Guilt. Isolation. Disbelief. Let us come back to fear, now in the twenty-first century. Recently, I’ve been researching the history of visual representations of migraine, and I have been especially struck by Youtube videos such as Jandr1ch’s ‘Visual Migraine Animation’. [Please note: those who might be susceptible to the video’s visual effects, particularly black and white flashing elements, should be wary of watching it]. The video, uploaded in 2011, reproduces the effect of a visual migraine, or migraine aura: against a fixed background image of a road as seen through a car windscreen, a point of light develops into a digital representation of an aura with pulses, flashes of light, and an expanding brightly coloured zigzag. The effect is distinctly uncomfortable to watch, even for someone who has never experienced a migraine with aura.
Viewers’ comments added to jandr1ch’s video are as interesting as the animation itself. These responses often express a range of emotions, as they are written by people who suffer from migraine: firstly, gratitude, as the animation finally provides a way for them to try to explain to friends and family what it is they see during an attack; astonishment, at finding something like their own experience represented online; and the fear accompanied by panic in recollection of an experience that was provoked by their first migraine aura attack. One woman describes how she pulled her car over at night on a long dark country road, ‘scared to death and crying’. The commenters also share sympathy and concern for each others’ pain, and respond to dismissive or derogatory posts with anger: ‘ it’s NOT dumb shit. It’s real, it happens, and it’s scary as fuck if you don’t know what it is’.
What I found most striking about these comments is how many of them are written by men. While ambiguous usernames make an accurate statistical analysis of gender almost impossible (and men are more likely, due to stigma, to disguise their gender perhaps), of the 179 comments below jandr1ch’s video for which the gender of their authors were identifiable, 105 were made by men. This is a marked contrast to other online migraine forums: migraine blogs and contributions to the Migraine Trust’s Travelling Diary, for example, are overwhelmingly written by women, and have provided an important arena in which to speak openly about experiences of dealing with chronic illness, often in the face of disbelief, apathy, and misunderstanding from employers, loved ones and the medical profession.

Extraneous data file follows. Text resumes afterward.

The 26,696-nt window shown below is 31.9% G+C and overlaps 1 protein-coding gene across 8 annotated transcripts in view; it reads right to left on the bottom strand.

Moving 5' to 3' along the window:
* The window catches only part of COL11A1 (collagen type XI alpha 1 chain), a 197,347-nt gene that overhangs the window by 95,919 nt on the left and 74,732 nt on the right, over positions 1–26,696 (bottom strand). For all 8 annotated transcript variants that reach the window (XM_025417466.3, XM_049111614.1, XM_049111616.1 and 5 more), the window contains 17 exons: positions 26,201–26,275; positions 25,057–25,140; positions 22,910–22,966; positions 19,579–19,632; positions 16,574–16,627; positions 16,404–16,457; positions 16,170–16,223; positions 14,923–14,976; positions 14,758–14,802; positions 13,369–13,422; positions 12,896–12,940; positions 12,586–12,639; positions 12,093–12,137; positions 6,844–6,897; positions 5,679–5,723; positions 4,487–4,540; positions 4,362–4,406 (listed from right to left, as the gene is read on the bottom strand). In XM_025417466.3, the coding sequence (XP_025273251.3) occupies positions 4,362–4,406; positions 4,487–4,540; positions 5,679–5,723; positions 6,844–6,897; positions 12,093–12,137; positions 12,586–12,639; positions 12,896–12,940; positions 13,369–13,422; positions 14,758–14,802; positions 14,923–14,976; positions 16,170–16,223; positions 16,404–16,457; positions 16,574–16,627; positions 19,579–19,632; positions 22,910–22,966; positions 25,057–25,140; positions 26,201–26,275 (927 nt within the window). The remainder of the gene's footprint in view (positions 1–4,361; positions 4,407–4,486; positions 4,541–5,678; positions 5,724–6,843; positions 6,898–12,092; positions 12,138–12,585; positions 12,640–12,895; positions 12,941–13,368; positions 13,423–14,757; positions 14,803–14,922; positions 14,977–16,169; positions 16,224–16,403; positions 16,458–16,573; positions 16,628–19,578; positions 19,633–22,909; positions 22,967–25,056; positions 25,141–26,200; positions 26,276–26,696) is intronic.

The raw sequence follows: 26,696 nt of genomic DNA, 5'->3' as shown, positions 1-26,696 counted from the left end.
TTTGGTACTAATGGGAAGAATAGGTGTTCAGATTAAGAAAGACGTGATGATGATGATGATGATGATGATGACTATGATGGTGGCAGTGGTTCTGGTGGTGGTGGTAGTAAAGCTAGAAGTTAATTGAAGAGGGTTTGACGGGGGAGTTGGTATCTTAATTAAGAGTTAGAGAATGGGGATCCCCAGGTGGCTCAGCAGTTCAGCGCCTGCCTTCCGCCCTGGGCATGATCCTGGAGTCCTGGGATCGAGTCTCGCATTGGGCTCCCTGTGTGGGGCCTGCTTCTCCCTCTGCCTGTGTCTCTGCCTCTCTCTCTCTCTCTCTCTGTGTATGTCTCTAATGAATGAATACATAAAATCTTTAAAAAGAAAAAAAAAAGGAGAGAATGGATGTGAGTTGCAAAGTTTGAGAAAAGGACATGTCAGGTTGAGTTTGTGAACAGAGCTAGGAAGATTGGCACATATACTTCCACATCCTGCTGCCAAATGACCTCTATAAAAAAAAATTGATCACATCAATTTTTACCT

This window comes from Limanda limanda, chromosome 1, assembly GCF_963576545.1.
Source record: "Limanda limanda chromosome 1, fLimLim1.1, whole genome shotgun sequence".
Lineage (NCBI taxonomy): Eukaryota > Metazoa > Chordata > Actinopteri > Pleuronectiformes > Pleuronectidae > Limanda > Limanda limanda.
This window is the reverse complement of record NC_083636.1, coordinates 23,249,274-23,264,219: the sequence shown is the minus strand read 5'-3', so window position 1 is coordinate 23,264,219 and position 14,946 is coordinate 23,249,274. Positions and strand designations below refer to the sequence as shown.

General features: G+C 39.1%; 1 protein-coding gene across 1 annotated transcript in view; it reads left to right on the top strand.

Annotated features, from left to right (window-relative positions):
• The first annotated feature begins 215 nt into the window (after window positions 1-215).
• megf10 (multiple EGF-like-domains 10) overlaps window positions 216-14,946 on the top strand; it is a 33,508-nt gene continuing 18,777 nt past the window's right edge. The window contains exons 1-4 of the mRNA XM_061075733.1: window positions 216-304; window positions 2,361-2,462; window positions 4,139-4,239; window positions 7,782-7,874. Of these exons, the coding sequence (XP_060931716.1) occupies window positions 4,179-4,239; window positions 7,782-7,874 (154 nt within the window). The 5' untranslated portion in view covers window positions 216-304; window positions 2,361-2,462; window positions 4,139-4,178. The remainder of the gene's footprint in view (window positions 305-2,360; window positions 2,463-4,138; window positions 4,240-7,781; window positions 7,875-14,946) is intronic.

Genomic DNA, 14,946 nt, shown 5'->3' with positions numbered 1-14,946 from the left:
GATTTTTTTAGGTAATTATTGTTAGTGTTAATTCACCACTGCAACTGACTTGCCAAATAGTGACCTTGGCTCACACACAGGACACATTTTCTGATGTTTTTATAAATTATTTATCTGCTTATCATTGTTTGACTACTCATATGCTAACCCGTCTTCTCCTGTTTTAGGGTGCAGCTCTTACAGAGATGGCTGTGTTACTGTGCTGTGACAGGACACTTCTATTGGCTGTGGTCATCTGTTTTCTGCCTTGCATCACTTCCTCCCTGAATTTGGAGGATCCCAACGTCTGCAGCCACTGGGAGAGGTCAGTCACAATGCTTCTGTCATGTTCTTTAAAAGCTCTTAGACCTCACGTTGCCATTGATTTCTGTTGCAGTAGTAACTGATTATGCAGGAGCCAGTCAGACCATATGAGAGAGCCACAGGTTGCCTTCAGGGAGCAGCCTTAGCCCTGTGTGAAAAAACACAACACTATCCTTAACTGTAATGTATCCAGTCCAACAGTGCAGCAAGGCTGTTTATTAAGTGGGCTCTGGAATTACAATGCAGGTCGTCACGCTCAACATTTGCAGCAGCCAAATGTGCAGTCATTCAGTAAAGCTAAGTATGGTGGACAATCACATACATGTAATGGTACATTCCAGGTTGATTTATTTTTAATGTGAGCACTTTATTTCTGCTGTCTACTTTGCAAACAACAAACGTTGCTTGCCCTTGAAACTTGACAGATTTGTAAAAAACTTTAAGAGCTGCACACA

Youtube seems to be providing a new forum for men (as well as women) to open up about their feelings of fear, pain and isolation in relation to migraine. And yet, we must remain aware that the internet itself is not an entirely democratic space. Important questions remain, particularly about gender, that are as relevant to the internet as they are to the historical sources that form the basis of my wider project: who is empowered to speak about illness in any given context? Whose knowledge gets taken seriously? Are other experiences (and fears) silenced, when one group finds their voice?
Katherine Foxhall is a History Lecturer at the University of Leicester. She has published widely on the history of health and medicine. Her most recent article, ‘Making Modern Migraine Medieval: Men of Science, Hildegard of Bingen and the Life of a Retrospective Diagnosis’, is in Medical History (July 2014). She is currently working on a book-length history of migraine, funded by the Wellcome Trust, which examines how people have understood, talked about and managed this disorder from the fifteenth century.
 Liveing, p. 114.
[i] Hubert Airy, ‘On a Distinct Form of Transient Hemiopsia’, Philosophical Transactions of the Royal Society of London 160 (1870), pp.247-264, p. 247.
[ii] Edward Liveing, On Megrim, Sick-Headache and Some Allied Disorders (J. & A. Churchill: London, 1873).
[iii] Liveing, On Megrim, p.49.
[iv] Liveing, On Megrim, p.431.
[v] Joanna Kempner, ‘Gendering the Migraine Market: do representations of illness matter?’, Social Science & Medicine 63 (2006), pp. 1986-1997.
[vi] Paula Kamen, All in My Head (Da Capo Press: Cambridge MA, 2005), p. xiii.